Tender is the flesh - by Augustina Bazterrica
I know I’m going against the flow here, because of the rave reviews from most of the horror community's most respected reviewers, but there it is. This book was ok. It would be a stretch to say that it had a point – I don’t think there can be a point in a book like this – other than to numb the reader into an acceptance of lack of feeling and empathy and a total commitment to hedonism. So how did we get there?
The premise here is fantastic and was the initial draw for me. A virus has hit the earth and made all animals, all meat, inedible for humans. Eating meat means death. Given the limited resources and crop growing capabilities of the earth, a solution is found in breeding “special meat” – basically, humans bred specifically for the purpose of killing and eating. Dumb idiots, unschooled, walking cavemen. Meat on legs.
To make this concept more palatable (see what I did there), words are power, instead of calling it human flesh, it is given the title “special meat” (which is a great commentary on how we label meat – we do not call it pig, we call it pork. Cow is beef. Chicken is chicken probably because we couldn’t give a shit about the damn noisy irritating pecky things).
De-sensitizing the population to the truth of what they are eating means desensitizing the reader.
We join the MC Marcos – the head (effectively) in charge of a production plant for special meat. We see every stage in the killing and destruction of the special meat. From its humanitarian killing (A tap on the head to knock it out before it is hung and has its throat slit) to the removal of internal organs and carving of the flesh. We see how Marcos himself has been desensitized from his own feelings (sex here reduced to aggressive consensual rape with voyeurism included). It happens. I can’t say you feel any particular way about the events, the textbook presentation of the breaking down of a human into constituent parts ready for consumption desensitizes you to Marcos himself – I couldn’t care less about him as a human being – I followed him on his journey and it was as hedonistic as the world in which he lived.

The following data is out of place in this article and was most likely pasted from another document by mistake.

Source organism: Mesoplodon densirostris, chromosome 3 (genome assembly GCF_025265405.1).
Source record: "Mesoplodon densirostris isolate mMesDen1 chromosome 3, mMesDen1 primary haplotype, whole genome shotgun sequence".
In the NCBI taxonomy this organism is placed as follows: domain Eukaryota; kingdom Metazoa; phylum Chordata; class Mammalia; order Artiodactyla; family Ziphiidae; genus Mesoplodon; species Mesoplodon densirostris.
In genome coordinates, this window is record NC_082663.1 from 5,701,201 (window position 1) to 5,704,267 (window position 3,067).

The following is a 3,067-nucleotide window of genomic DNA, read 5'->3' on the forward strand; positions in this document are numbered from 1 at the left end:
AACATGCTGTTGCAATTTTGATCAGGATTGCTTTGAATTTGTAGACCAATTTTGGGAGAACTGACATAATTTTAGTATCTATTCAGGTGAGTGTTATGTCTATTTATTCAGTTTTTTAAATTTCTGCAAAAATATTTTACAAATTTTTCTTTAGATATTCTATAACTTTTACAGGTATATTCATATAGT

There is a twist thrown in that he has sex with a special meat product, who conceives a baby. There is tension there, and the ending is a nice tie-up of that tension, but we are again reduced to watching an unempathetic man doing something for his own benefit.
This novel is all about what we do to animals – how we collectively block out any thoughts about where our food comes from. What it actually is (I say we, I’m a long-standing vegetarian, so this isn’t news to me). I guess for people that have their heads in the sand, this might be shocking, this lack of feeling for something that shares its physicality with our own – but I long ago decided that animals were off the table.
Look – this could have been more. I think Marcos is someone I would have liked to feel for. The potential here was enormous. The world-building is fantastic. But the story took second place to a detailed breakdown of the steps that are required to strip a human to its edible parts. It lost the horror for me somewhere along the road. It became more of a documentary.
I’m giving this a 3 out of 5⭐‘s, because for me, this didn’t horrify. It didn’t surprise me, it didn’t make me care about any of its main characters. As I said – probably an unpopular opinion, but there it is. Gotta stay true to what I thought.
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